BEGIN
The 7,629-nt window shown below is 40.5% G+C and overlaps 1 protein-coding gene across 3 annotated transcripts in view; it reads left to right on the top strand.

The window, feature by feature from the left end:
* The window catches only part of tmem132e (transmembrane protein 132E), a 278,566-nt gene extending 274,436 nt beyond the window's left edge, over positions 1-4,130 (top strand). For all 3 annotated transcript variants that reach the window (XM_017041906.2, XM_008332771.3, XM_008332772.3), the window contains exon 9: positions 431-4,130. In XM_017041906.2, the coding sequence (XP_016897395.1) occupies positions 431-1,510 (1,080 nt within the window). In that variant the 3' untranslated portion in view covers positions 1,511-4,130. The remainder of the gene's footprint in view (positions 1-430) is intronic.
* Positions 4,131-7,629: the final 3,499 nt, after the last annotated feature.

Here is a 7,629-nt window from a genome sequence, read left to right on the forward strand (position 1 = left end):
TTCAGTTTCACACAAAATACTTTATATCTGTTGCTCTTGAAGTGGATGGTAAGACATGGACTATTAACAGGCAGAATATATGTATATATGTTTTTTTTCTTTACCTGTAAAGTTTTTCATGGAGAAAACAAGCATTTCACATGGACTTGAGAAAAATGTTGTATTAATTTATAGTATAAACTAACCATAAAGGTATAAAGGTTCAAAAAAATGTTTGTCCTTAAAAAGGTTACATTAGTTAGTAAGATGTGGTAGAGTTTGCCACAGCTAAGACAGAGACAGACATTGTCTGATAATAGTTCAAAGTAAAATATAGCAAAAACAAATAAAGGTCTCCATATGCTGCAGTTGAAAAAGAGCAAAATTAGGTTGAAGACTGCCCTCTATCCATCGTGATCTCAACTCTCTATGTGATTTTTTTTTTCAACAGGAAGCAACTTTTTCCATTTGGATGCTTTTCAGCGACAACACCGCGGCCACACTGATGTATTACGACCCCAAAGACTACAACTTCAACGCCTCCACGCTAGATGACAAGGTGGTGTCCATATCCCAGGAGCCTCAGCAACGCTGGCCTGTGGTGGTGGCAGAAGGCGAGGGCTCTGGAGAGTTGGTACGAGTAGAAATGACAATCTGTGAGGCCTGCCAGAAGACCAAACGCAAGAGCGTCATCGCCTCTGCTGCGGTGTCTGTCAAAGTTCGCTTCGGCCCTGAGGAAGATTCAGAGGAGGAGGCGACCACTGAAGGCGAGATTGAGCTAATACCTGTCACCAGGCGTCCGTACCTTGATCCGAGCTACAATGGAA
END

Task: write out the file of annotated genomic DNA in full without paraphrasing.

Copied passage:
The 7,629-nt window shown below is 40.5% G+C and overlaps 1 protein-coding gene across 3 annotated transcripts in view; it reads left to right on the top strand.

The window, feature by feature from the left end:
* The window catches only part of tmem132e (transmembrane protein 132E), a 278,566-nt gene extending 274,436 nt beyond the window's left edge, over positions 1-4,130 (top strand). For all 3 annotated transcript variants that reach the window (XM_017041906.2, XM_008332771.3, XM_008332772.3), the window contains exon 9: positions 431-4,130. In XM_017041906.2, the coding sequence (XP_016897395.1) occupies positions 431-1,510 (1,080 nt within the window). In that variant the 3' untranslated portion in view covers positions 1,511-4,130. The remainder of the gene's footprint in view (positions 1-430) is intronic.
* Positions 4,131-7,629: the final 3,499 nt, after the last annotated feature.

Here is a 7,629-nt window from a genome sequence, read left to right on the forward strand (position 1 = left end):
TTCAGTTTCACACAAAATACTTTATATCTGTTGCTCTTGAAGTGGATGGTAAGACATGGACTATTAACAGGCAGAATATATGTATATATGTTTTTTTTCTTTACCTGTAAAGTTTTTCATGGAGAAAACAAGCATTTCACATGGACTTGAGAAAAATGTTGTATTAATTTATAGTATAAACTAACCATAAAGGTATAAAGGTTCAAAAAAATGTTTGTCCTTAAAAAGGTTACATTAGTTAGTAAGATGTGGTAGAGTTTGCCACAGCTAAGACAGAGACAGACATTGTCTGATAATAGTTCAAAGTAAAATATAGCAAAAACAAATAAAGGTCTCCATATGCTGCAGTTGAAAAAGAGCAAAATTAGGTTGAAGACTGCCCTCTATCCATCGTGATCTCAACTCTCTATGTGATTTTTTTTTTCAACAGGAAGCAACTTTTTCCATTTGGATGCTTTTCAGCGACAACACCGCGGCCACACTGATGTATTACGACCCCAAAGACTACAACTTCAACGCCTCCACGCTAGATGACAAGGTGGTGTCCATATCCCAGGAGCCTCAGCAACGCTGGCCTGTGGTGGTGGCAGAAGGCGAGGGCTCTGGAGAGTTGGTACGAGTAGAAATGACAATCTGTGAGGCCTGCCAGAAGACCAAACGCAAGAGCGTCATCGCCTCTGCTGCGGTGTCTGTCAAAGTTCGCTTCGGCCCTGAGGAAGATTCAGAGGAGGAGGCGACCACTGAAGGCGAGATTGAGCTAATACCTGTCACCAGGCGTCCGTACCTTGATCCGAGCTACAATGGAA